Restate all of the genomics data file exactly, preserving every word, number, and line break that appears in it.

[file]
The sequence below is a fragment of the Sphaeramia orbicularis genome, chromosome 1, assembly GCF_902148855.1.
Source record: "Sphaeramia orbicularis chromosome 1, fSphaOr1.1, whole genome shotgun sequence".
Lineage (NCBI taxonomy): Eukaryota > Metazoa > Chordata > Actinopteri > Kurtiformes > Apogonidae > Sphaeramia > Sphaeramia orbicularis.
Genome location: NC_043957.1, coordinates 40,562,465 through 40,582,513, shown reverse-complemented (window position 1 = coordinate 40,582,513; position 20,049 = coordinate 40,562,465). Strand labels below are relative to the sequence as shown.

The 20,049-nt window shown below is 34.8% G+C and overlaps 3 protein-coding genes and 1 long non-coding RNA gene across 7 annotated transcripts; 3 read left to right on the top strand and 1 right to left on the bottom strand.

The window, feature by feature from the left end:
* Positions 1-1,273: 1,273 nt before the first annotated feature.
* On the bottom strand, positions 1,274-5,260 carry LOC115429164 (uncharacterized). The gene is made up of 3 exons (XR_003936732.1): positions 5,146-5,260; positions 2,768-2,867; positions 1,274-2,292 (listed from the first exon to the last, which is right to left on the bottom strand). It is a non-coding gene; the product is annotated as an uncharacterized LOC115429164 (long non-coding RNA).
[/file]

The sequence below is a fragment of the Sphaeramia orbicularis genome, chromosome 1, assembly GCF_902148855.1.
Source record: "Sphaeramia orbicularis chromosome 1, fSphaOr1.1, whole genome shotgun sequence".
Lineage (NCBI taxonomy): Eukaryota > Metazoa > Chordata > Actinopteri > Kurtiformes > Apogonidae > Sphaeramia > Sphaeramia orbicularis.
Genome location: NC_043957.1, coordinates 40,562,465 through 40,582,513, shown reverse-complemented (window position 1 = coordinate 40,582,513; position 20,049 = coordinate 40,562,465). Strand labels below are relative to the sequence as shown.

The 20,049-nt window shown below is 34.8% G+C and overlaps 3 protein-coding genes and 1 long non-coding RNA gene across 7 annotated transcripts; 3 read left to right on the top strand and 1 right to left on the bottom strand.

The window, feature by feature from the left end:
* Positions 1-1,273: 1,273 nt before the first annotated feature.
* On the bottom strand, positions 1,274-5,260 carry LOC115429164 (uncharacterized). The gene is made up of 3 exons (XR_003936732.1): positions 5,146-5,260; positions 2,768-2,867; positions 1,274-2,292 (listed from the first exon to the last, which is right to left on the bottom strand). It is a non-coding gene; the product is annotated as an uncharacterized LOC115429164 (long non-coding RNA).